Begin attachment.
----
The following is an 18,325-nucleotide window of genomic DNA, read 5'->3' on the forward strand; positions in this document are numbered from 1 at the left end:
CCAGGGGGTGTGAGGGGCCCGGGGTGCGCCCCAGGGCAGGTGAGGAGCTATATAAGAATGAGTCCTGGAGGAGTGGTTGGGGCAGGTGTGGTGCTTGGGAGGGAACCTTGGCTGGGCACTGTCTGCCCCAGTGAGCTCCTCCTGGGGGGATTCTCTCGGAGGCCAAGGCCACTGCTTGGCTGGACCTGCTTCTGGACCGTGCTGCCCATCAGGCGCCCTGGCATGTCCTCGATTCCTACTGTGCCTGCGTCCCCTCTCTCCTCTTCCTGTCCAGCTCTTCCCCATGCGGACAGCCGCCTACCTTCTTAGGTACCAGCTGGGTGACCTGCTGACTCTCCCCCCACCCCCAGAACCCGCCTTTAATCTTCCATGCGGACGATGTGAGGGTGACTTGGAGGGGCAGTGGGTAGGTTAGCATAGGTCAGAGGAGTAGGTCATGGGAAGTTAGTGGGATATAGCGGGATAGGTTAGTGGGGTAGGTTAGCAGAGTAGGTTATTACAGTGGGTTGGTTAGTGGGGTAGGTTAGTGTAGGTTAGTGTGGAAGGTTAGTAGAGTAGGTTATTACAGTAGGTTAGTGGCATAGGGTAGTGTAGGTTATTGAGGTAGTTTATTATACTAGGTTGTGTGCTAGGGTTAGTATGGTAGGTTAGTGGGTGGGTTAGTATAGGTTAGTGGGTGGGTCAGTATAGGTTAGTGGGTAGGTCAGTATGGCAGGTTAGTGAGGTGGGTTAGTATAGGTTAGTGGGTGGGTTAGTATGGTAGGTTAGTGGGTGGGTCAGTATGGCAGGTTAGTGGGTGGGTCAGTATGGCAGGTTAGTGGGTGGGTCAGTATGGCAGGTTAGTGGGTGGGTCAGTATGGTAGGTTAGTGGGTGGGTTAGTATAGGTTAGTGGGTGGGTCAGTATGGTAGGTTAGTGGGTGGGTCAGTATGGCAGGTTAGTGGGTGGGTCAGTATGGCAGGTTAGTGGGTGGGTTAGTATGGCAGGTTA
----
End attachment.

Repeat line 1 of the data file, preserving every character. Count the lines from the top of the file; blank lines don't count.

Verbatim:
The following is an 18,325-nucleotide window of genomic DNA, read 5'->3' on the forward strand; positions in this document are numbered from 1 at the left end: